Quentin Tarantino's history of iconic film music
Legendary film director Quentin Tarantino joined Myf for a one hour co-host, giving us the history of iconic scores used in his films.
"I think one of the reasons people responded to my soundtracks was because I did them not too dissimilarly to the way I would do a mixtape," he said. "They have the same personality as a mixtape.
"On a mixtape I would put in some cool movie bit or commercial that I thought was fun in between the stuff. I was really good at making mixtapes. So my soundtracks were just these really professional version of my own mixtapes that really reflected my personality and my tastes."
The George Baker Selection – 'Little Green Bag' (Reservoir Dogs, 1992)
"This song was part of the very short lived Dutch Invasion of the early-'70s. I think there were about three songs. There was 'Little Green Bag', Tee Set's 'Ma Belle Amie' and a third one... I can't remember what it is.
"What was interesting is in Reservoir Dogs, part of the ironicness of it is we're playing these innocuous '70s pop songs with this violent crime story.
"I grew up in the '70s. If you grew up in the '70s, that means you had people the generation older than you who grew up in the '60s and did nothing but make fun of the Top 40 music of '70s radio. But I grew up loving it.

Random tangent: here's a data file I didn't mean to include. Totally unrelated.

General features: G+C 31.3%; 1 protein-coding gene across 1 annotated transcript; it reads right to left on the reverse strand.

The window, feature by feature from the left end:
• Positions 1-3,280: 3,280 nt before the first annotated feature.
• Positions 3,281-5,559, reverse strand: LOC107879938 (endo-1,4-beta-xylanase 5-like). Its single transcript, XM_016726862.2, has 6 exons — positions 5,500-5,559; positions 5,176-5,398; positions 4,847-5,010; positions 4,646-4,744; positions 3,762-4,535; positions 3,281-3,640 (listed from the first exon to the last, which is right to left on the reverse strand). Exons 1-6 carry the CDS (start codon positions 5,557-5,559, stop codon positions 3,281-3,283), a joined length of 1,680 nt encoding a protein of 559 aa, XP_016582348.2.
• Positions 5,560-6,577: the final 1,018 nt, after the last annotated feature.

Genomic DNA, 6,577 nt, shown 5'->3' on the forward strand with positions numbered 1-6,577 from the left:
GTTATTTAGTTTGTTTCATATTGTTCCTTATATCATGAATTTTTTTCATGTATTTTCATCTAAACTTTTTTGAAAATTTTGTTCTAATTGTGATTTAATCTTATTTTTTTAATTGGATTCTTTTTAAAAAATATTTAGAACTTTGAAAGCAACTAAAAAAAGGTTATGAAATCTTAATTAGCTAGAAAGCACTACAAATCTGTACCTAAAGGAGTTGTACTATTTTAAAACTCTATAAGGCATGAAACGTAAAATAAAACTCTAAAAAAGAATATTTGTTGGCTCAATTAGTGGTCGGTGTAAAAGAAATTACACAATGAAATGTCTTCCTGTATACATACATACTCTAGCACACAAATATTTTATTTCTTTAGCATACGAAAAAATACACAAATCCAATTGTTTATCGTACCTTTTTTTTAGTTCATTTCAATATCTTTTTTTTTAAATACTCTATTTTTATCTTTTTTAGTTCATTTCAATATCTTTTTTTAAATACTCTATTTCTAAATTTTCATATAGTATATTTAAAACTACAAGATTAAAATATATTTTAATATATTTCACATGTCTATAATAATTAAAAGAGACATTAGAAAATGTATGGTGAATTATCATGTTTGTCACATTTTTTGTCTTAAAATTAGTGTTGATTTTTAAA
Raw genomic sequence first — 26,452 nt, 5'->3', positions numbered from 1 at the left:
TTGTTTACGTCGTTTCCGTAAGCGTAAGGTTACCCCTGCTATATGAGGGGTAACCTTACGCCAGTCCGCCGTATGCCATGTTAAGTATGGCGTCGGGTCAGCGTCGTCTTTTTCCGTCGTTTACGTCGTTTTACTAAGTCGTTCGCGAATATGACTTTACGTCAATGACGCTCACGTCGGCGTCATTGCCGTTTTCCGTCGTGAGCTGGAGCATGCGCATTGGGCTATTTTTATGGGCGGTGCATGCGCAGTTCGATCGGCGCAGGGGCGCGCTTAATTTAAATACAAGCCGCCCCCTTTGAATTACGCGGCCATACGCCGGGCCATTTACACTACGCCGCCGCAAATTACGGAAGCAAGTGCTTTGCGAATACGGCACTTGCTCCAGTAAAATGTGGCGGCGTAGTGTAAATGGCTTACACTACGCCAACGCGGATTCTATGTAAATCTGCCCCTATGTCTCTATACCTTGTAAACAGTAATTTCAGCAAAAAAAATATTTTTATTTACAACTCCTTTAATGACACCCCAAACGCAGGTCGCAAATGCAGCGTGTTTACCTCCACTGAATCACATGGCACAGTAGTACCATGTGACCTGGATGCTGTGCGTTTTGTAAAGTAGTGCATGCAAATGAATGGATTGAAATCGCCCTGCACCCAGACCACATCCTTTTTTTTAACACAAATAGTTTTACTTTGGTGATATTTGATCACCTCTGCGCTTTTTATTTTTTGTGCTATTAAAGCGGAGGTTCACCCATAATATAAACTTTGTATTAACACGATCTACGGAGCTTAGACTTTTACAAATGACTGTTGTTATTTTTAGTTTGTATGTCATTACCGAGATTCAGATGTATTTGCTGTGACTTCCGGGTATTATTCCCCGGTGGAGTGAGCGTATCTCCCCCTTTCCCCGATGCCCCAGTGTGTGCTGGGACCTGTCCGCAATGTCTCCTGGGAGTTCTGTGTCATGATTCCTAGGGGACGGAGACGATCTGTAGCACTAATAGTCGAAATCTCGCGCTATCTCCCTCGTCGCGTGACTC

"When I was a kid, my favourite group forever was The Partridge Family and I still think David Cassidy is one of the great underrated vocalists in rock music history. I think he's terrific.
"All the people who grew up and started making music in the '90s had a lot of the same affection for it as well.
"At the time there was an aspect of American independent cinema in general – and my music Reservoir Dogs in particularly – coinciding with the alternative music/grunge scene. We were kind of on parallel tracks. We were doing a new way to do a movie, people had gotten sick of the corporatised Hollywood movies of the '80s and the same thing with the corporatised music of the '80s.
"One of the things that was really interesting was, without me trying to do this at all, the Seattle grunge bands of the day loved Reservoir Dogs. I think it was a good tour bus movie. Pearl Jam loved the film, Nirvana loved the film. Kurt Cobain loved the movie so much he thanked me on his second album. I never met him, he just loved Reservoir Dogs so much that he thanked me."
Urge Overkill – 'Girl You'll Be A Woman Soon' (Pulp Fiction, 1994)
"I was in England for the first time doing press on Reservoir Dogs and I went into a cool used record store – as I am wont to do when I'm travelling.
"I was going through all these records and I found an EP of theirs that I'd never seen before. One of those small EPs with two songs on each side, and one of them was 'Girl, You'll Be a Woman Soon'. So I bought it and took it to my hotel room and played it and thought 'Wow, this is a fantastic Neil Diamond cover'.
"The entire time I'm writing Pulp Fiction, that song changed quite a few times. Until finally I decided, no, this is the song it should be. It maybe even mirrors a bit of interior monologue from John Travolta's character Vincent.
"So we got in touch with Urge Overkill and they were like, 'Really? You like that? We thought we screwed that cover up. We're all kind of ashamed of that cover'.
"We had to talk them into giving it to us, not because they didn't want to give it to us, they just didn't think it was that good. Then they saw it in the movie and they loved it – thank god.